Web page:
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Discussion in 'Coop & Run - Design, Construction, & Maintenance' started by SandraMort, Jul 22, 2008.
If the birds are spending most or all of their time in the barn, what kind of lighting do they need?
Just enough to read the paper by.
Some people believe that its best to let the hens have a natural rest, and break from egg-laying, in winter.
We personally supplement so that they receive 12-14 hours of daylight . I think 14 is the number to keep them laying all winter. Mine get to go out in a run in the daytime, so I just add supplemental light on a timer, in the morning (thy need the natural dusk to be able to get up on the roost before the light goes out!)
Make sure it's a warm-spectrum light like an incadescent or warm-spectrum flourescent, not a standard flourescent.
Quote:So they sit in the dark?
We personally supplement so that they receive 12-14 hours of daylight
Supplement what? If they're indoors, they won't get much light through the window.
Mine get to go out in a run in the daytime, so I just add supplemental light on a timer, in the morning (thy need the natural dusk to be able to get up on the roost before the light goes out!)
They go out in the run if it's really freezing cold? I thought they just stayed indoors.
That's pretty bright. I need to leave that much light on all day?
We have several windows in our hen house so some light does get in. We also have a light on a timer so when it does start to get dark the light will turn on and then off at a preset time. We also have a heat lamp on a thermostat so that when the temps hit a certain low the heat lamp will click on.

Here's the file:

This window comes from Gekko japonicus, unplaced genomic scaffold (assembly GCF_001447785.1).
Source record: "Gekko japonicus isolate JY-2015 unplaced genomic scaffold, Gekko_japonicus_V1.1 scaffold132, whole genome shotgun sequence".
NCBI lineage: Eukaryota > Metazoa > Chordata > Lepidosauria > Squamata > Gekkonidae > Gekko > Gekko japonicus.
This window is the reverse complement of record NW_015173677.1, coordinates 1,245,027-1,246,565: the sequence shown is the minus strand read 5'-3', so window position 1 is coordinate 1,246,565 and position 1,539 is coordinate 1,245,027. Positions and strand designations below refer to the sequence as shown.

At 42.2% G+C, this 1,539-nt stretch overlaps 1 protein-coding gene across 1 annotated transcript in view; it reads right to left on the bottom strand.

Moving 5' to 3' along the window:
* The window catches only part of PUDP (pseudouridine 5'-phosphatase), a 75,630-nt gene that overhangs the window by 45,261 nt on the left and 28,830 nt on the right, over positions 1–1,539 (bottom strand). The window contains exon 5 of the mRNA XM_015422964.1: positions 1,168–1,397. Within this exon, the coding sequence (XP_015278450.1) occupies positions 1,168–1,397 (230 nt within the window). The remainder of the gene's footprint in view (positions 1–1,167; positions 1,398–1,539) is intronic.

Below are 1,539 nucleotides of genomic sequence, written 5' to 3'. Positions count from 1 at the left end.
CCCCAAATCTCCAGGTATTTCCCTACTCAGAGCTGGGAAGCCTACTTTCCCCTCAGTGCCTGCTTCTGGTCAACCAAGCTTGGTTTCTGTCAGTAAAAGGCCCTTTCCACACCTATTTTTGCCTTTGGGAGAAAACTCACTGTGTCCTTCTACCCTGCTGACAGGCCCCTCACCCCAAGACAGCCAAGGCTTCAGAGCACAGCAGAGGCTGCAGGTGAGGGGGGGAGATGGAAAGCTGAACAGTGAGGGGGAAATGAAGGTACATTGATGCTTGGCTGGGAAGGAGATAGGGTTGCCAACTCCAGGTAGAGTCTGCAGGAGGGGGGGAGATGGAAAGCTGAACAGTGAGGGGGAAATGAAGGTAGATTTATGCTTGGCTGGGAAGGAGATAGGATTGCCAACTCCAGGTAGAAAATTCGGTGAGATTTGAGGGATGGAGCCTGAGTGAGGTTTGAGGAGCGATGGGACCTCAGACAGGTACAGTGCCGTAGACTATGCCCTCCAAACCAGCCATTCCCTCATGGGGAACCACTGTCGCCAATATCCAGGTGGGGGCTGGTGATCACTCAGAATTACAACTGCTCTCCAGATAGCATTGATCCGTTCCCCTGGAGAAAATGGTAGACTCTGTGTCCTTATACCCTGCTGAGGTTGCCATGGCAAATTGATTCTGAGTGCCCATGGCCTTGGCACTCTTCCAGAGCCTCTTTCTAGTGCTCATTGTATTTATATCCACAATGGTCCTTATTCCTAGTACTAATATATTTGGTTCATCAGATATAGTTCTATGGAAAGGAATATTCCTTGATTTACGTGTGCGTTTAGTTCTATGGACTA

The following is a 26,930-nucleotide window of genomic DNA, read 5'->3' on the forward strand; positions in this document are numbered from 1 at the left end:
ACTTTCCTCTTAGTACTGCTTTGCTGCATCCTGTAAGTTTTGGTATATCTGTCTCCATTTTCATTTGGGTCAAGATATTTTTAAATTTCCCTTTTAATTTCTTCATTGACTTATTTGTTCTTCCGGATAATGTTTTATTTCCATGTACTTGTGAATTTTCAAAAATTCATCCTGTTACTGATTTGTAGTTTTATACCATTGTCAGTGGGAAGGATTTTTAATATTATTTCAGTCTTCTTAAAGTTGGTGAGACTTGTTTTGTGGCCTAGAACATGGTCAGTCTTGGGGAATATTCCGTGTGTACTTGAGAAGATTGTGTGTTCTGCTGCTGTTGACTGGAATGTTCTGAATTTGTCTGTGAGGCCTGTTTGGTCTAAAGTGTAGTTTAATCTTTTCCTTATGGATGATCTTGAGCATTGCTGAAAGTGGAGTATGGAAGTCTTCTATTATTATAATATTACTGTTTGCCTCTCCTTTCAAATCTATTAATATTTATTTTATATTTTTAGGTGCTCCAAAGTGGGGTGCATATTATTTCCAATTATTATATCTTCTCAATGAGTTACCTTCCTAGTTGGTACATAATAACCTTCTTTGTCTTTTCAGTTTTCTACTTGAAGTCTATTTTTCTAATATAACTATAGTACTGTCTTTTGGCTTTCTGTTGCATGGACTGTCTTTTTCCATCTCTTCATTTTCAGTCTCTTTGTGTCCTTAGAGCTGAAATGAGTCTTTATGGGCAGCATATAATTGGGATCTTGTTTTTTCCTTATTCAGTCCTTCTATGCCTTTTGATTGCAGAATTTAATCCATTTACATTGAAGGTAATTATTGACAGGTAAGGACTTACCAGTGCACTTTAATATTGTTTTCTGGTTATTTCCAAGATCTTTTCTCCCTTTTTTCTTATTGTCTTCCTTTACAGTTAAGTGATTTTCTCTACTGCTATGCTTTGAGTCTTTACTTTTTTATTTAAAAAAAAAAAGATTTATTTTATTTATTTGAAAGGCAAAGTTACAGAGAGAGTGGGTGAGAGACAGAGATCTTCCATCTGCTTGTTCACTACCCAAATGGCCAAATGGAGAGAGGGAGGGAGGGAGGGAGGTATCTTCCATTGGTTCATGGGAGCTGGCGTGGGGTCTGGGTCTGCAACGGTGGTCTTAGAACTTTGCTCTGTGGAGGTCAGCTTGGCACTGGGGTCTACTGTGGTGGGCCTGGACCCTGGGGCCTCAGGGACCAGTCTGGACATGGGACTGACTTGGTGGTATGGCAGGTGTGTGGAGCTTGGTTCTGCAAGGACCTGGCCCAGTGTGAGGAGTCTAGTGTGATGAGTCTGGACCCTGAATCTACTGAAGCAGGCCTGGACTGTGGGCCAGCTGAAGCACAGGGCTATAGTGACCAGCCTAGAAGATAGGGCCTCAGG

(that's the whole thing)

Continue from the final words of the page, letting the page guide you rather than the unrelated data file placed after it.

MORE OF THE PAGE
Seachick is right on with her advice!
There are windows, but I'm not sure how much light will get in. I'm also not sure how much fresh air/ventilation there is, either. But that's a thought for the coop construction board.
SO, if it's not enough light from the windows to see for me, that means I need more lights?
Quote:Moron. This IS the coop construction board. If there isn't cross ventilation, won't they get overheated? I imagine it'd be fine in the winter, but I don't know about summer. On the other hand, it's a real honest to goodness barn with horse stalls, so it was BUILT for animals...
You can simply cut out a couple holes with a saw and cover them with either a real vents or just some hardware cloth and aluminum screen.
I saw some nice solar lighting on here for $39.00.
You will need ventilation. We have vents at the top of the house and then the hole in the floor that allows the hens enter and exit the house. The summers around here can reach over a 100 and my hen house remains at least 10 degrees cooler. As for the winter my DH will close most of the vents to keep the heat in.